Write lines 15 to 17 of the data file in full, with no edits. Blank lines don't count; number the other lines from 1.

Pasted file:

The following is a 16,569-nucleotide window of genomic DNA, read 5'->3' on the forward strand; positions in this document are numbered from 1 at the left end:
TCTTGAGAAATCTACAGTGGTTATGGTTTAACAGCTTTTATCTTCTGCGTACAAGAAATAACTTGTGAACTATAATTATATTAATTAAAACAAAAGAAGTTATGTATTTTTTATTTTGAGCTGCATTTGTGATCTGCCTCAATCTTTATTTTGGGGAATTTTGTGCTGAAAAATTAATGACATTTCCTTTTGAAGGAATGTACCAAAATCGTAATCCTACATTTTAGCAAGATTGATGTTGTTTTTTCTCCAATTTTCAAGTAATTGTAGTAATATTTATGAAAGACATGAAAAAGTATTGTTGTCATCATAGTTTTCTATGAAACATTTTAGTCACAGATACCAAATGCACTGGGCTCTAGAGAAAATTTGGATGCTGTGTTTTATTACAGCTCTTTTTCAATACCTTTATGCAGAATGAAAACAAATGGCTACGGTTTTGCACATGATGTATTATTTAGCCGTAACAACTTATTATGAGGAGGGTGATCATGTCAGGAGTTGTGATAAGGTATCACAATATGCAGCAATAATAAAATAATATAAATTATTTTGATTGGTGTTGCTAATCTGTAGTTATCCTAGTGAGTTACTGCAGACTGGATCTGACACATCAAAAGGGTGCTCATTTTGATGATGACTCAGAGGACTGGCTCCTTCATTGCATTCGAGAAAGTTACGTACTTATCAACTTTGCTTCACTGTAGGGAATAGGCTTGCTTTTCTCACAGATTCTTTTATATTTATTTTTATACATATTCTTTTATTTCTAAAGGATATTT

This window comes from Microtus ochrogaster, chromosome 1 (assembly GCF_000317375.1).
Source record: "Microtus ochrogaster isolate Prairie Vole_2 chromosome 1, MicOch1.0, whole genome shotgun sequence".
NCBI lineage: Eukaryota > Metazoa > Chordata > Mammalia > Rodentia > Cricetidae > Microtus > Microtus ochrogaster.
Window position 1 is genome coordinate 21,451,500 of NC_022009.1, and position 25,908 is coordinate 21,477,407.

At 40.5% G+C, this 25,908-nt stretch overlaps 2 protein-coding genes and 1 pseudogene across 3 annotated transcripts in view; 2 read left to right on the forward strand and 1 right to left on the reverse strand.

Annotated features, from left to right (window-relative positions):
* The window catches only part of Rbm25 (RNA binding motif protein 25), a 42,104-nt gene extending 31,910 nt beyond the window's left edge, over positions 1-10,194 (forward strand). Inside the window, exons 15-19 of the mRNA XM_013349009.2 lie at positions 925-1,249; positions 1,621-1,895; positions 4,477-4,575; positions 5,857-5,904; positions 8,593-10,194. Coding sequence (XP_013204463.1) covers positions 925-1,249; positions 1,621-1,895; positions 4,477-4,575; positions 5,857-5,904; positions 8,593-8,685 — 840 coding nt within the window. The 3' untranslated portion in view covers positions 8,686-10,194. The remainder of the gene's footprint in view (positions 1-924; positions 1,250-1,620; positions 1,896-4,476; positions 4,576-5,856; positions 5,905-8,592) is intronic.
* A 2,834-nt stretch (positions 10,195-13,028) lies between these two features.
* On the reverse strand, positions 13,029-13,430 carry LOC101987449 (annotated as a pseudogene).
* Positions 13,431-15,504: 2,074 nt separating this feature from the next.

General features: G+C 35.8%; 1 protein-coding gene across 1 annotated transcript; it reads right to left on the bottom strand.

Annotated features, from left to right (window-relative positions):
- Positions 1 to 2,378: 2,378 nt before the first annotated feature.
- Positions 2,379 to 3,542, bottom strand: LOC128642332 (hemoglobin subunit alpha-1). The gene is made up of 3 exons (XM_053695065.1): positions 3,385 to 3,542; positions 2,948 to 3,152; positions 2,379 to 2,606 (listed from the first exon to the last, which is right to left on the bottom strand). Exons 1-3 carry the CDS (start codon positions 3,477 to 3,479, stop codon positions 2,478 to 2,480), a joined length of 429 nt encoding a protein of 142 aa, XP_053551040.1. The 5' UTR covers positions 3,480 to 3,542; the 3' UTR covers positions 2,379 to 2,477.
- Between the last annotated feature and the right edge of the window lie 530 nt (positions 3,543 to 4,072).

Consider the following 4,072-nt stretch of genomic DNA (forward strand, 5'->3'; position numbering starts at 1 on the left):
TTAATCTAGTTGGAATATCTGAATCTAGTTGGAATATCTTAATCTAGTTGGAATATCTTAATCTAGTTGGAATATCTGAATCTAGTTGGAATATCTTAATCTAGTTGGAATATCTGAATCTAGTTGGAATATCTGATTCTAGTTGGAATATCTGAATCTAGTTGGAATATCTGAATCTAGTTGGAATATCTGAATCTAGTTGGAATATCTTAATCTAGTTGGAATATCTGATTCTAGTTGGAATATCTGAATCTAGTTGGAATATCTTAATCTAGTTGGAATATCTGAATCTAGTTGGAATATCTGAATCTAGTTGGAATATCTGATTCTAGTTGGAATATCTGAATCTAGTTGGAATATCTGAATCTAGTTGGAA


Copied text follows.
- Positions 1 to 2,378: 2,378 nt before the first annotated feature.
- Positions 2,379 to 3,542, bottom strand: LOC128642332 (hemoglobin subunit alpha-1). The gene is made up of 3 exons (XM_053695065.1): positions 3,385 to 3,542; positions 2,948 to 3,152; positions 2,379 to 2,606 (listed from the first exon to the last, which is right to left on the bottom strand). Exons 1-3 carry the CDS (start codon positions 3,477 to 3,479, stop codon positions 2,478 to 2,480), a joined length of 429 nt encoding a protein of 142 aa, XP_053551040.1. The 5' UTR covers positions 3,480 to 3,542; the 3' UTR covers positions 2,379 to 2,477.
- Between the last annotated feature and the right edge of the window lie 530 nt (positions 3,543 to 4,072).